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MDS facing rising health care costs

KEENE / PETERBOROUGH — When the Affordable Care Act was signed into law in March 2010, the intent was to make health care more affordable and accessible. But for one local organization, it’s forced them to look at how many employees they’ll be able to keep at full-time hours.

Though it’s unclear how many of the 300 folks who work at Monadnock Developmental Services will be affected, a letter to its managers dated March 14 directs them to find the necessary funds to pay for health insurance for each of the program’s employees or cut their hours. MDS made the letter available to the Ledger-Transcript, following requests for comment on the changes impacting the organization and its employees.

Under the Affordable Care Act, large-scale employers (those with 50 employees or more) are required to provide health insurance for employees working more than 30 hours per week beginning Jan. 1, 2014. And Monadnock Developmental Services, a Keene and Peterborough-based nonprofit that provides assistance to people with developmental and related disabilities live independently, falls into that category. Currently the organization offers health insurance to a select number, according to a 40-hour MDS employee, who told the Monadnock Ledger-Transcript that the rest of the full-time employees are on a waiting list for insurance.

According to a letter sent from MDS’s Director of Human Resources Priscilla Brisson to its program managers, the organization is looking for ways to cover the expense of health insurance mandated by the federal health care law. For each employee who works more than 30 hours a week, each department will have to either find an additional $7,500 — the cost of a single-person coverage plan — or reduce employee hours down to 29 and a half hours per week, below the 30-hour threshold.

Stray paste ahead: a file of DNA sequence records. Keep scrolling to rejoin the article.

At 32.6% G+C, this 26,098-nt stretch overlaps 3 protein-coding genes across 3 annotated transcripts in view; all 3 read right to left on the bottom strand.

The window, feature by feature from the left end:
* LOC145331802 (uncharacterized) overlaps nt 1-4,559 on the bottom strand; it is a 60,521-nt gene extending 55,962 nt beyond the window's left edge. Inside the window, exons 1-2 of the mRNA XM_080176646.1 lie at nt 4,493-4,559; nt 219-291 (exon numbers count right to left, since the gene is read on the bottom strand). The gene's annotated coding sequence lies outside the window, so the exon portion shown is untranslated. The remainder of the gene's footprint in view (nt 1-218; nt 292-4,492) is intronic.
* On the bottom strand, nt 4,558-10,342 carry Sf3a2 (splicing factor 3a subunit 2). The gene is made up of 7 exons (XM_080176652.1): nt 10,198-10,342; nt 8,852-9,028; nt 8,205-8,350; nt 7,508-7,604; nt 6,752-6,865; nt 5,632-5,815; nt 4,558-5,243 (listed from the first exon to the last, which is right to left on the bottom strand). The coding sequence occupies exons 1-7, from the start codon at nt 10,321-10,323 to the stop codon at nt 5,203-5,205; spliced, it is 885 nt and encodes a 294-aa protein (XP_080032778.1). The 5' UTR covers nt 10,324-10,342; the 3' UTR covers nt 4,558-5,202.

According to Brisson’s letter, if managers find they need to reduce staff hours, they are authorized to hire additional workers to cover the remaining hours.

These changes are to be in place no later than June 1, according to the letter.

For one care provider employed by MDS who wished to remain anonymous, he said he’s expecting a reduction in hours from his 40-hour position, down to 29 and a half hours a week. And for him it’s disastrous, he said.

“Whatever savings I have now, and what we have as a family, are going to disappear,” he said. “I have to find a replacement job or an additional job because, as it stands, it’s going to become unsustainable for me. And I can’t imagine I’m the only one that feels that way. I’ve talked to coworkers who are in a panic situation.”

He added that while many may have to find supplemental work, he thinks that many others will stay on because they love the work they do supporting people who need serious care. “We’re in the trenches, dealing with individuals directly,” he said. “And there are wonderful workers, caring, compassionate, and this is really labor of love for them. And I do think that’s exploited, because you can get them to do more for less.”

In department meetings concerning this issue, the employee said workers were told the organization simply can’t afford to provide health care for all of the workers.

“They’ve said, ‘It’s either this or we go out of business,’ which I don’t buy,” he said.

Alan Greene, executive director of Monadnock Developmental Services, was not available for comment Monday, Tuesday and Wednesday.

Failing to provide health insurance for full-time workers comes with stiff penalties under the Affordable Care Act — $2,000 annually per full-time employee to be more precise. If Monadnock Developmental Services were to be found deficient, even by just one employee, they could be subject to approximately $200,000 in fines annually, according to Brisson’s letter. “As a manager of individual programs, you can appreciate what the financial impact this will have on the agency and on the individual’s budget,” Brisson wrote in the letter about the possibility of fines.

Ashley Saari can be reached at 924-7172 ext. 235 or asaari@ledgertranscript.com. She’s on Twitter at @AshleySaari.

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